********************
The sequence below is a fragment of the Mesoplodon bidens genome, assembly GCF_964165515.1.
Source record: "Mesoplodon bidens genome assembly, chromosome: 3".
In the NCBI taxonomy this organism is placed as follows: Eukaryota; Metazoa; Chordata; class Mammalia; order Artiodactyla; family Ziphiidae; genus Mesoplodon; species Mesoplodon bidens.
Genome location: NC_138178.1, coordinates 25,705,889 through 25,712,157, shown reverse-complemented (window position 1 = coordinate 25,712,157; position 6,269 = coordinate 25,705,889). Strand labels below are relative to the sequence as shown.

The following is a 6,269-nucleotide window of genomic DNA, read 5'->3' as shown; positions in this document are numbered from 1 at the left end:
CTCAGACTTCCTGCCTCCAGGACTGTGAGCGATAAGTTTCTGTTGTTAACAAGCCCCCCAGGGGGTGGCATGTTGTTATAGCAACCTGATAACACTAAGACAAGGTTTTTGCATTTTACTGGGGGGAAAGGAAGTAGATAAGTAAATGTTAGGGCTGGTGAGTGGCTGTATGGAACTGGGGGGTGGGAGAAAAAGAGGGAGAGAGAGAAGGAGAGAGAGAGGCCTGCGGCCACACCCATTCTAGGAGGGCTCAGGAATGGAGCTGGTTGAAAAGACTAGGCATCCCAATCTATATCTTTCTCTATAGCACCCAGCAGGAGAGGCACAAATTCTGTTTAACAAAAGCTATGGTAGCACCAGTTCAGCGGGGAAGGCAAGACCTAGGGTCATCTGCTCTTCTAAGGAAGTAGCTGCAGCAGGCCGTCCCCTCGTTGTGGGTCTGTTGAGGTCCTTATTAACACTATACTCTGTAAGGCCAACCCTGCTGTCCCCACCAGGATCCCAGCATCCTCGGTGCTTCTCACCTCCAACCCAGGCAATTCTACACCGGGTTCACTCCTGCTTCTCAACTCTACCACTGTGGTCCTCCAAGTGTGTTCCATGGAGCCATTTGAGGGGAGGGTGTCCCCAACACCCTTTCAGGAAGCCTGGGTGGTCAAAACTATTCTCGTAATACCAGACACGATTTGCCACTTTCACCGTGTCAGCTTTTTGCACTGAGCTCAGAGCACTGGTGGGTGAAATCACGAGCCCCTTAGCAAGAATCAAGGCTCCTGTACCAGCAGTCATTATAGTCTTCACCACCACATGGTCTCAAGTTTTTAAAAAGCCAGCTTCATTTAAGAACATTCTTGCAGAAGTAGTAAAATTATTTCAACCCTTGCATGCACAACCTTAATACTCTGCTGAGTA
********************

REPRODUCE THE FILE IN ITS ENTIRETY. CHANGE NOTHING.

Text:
The sequence below is a fragment of the Mesoplodon bidens genome, assembly GCF_964165515.1.
Source record: "Mesoplodon bidens genome assembly, chromosome: 3".
In the NCBI taxonomy this organism is placed as follows: Eukaryota; Metazoa; Chordata; class Mammalia; order Artiodactyla; family Ziphiidae; genus Mesoplodon; species Mesoplodon bidens.
Genome location: NC_138178.1, coordinates 25,705,889 through 25,712,157, shown reverse-complemented (window position 1 = coordinate 25,712,157; position 6,269 = coordinate 25,705,889). Strand labels below are relative to the sequence as shown.

The following is a 6,269-nucleotide window of genomic DNA, read 5'->3' as shown; positions in this document are numbered from 1 at the left end:
CTCAGACTTCCTGCCTCCAGGACTGTGAGCGATAAGTTTCTGTTGTTAACAAGCCCCCCAGGGGGTGGCATGTTGTTATAGCAACCTGATAACACTAAGACAAGGTTTTTGCATTTTACTGGGGGGAAAGGAAGTAGATAAGTAAATGTTAGGGCTGGTGAGTGGCTGTATGGAACTGGGGGGTGGGAGAAAAAGAGGGAGAGAGAGAAGGAGAGAGAGAGGCCTGCGGCCACACCCATTCTAGGAGGGCTCAGGAATGGAGCTGGTTGAAAAGACTAGGCATCCCAATCTATATCTTTCTCTATAGCACCCAGCAGGAGAGGCACAAATTCTGTTTAACAAAAGCTATGGTAGCACCAGTTCAGCGGGGAAGGCAAGACCTAGGGTCATCTGCTCTTCTAAGGAAGTAGCTGCAGCAGGCCGTCCCCTCGTTGTGGGTCTGTTGAGGTCCTTATTAACACTATACTCTGTAAGGCCAACCCTGCTGTCCCCACCAGGATCCCAGCATCCTCGGTGCTTCTCACCTCCAACCCAGGCAATTCTACACCGGGTTCACTCCTGCTTCTCAACTCTACCACTGTGGTCCTCCAAGTGTGTTCCATGGAGCCATTTGAGGGGAGGGTGTCCCCAACACCCTTTCAGGAAGCCTGGGTGGTCAAAACTATTCTCGTAATACCAGACACGATTTGCCACTTTCACCGTGTCAGCTTTTTGCACTGAGCTCAGAGCACTGGTGGGTGAAATCACGAGCCCCTTAGCAAGAATCAAGGCTCCTGTACCAGCAGTCATTATAGTCTTCACCACCACATGGTCTCAAGTTTTTAAAAAGCCAGCTTCATTTAAGAACATTCTTGCAGAAGTAGTAAAATTATTTCAACCCTTGCATGCACAACCTTAATACTCTGCTGAGTA